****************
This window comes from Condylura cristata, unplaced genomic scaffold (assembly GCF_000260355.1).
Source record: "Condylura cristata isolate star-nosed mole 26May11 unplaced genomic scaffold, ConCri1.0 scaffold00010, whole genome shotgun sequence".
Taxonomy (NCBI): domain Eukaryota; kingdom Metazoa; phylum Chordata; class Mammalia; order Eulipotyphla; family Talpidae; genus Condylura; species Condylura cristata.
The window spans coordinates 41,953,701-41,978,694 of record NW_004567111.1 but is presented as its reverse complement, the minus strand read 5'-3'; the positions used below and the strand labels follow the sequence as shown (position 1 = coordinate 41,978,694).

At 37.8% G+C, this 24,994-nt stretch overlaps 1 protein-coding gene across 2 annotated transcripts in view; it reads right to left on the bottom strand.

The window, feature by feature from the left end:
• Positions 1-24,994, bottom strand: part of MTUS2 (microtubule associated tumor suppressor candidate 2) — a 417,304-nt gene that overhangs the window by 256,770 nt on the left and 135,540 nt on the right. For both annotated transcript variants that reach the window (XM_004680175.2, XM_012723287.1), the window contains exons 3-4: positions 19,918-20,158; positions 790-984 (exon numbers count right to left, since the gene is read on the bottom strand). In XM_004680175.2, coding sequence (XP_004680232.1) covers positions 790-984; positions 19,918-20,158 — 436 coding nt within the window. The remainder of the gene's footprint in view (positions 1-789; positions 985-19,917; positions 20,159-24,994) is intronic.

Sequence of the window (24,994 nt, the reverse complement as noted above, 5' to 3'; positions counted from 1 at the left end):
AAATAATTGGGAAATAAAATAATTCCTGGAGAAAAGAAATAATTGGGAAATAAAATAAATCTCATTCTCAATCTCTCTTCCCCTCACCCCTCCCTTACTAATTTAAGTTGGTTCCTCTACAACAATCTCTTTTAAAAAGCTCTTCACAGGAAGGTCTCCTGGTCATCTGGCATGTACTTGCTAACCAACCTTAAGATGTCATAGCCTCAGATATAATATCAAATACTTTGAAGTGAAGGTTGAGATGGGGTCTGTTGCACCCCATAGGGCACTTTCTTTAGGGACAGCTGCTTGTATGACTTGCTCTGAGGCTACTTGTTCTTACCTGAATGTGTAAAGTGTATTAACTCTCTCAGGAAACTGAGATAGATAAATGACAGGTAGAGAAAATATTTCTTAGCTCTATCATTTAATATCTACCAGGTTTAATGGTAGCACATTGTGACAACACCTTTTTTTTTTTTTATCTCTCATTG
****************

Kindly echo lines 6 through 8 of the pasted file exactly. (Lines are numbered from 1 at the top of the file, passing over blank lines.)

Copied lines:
The window, feature by feature from the left end:
• Positions 1-24,994, bottom strand: part of MTUS2 (microtubule associated tumor suppressor candidate 2) — a 417,304-nt gene that overhangs the window by 256,770 nt on the left and 135,540 nt on the right. For both annotated transcript variants that reach the window (XM_004680175.2, XM_012723287.1), the window contains exons 3-4: positions 19,918-20,158; positions 790-984 (exon numbers count right to left, since the gene is read on the bottom strand). In XM_004680175.2, coding sequence (XP_004680232.1) covers positions 790-984; positions 19,918-20,158 — 436 coding nt within the window. The remainder of the gene's footprint in view (positions 1-789; positions 985-19,917; positions 20,159-24,994) is intronic.

Sequence of the window (24,994 nt, the reverse complement as noted above, 5' to 3'; positions counted from 1 at the left end):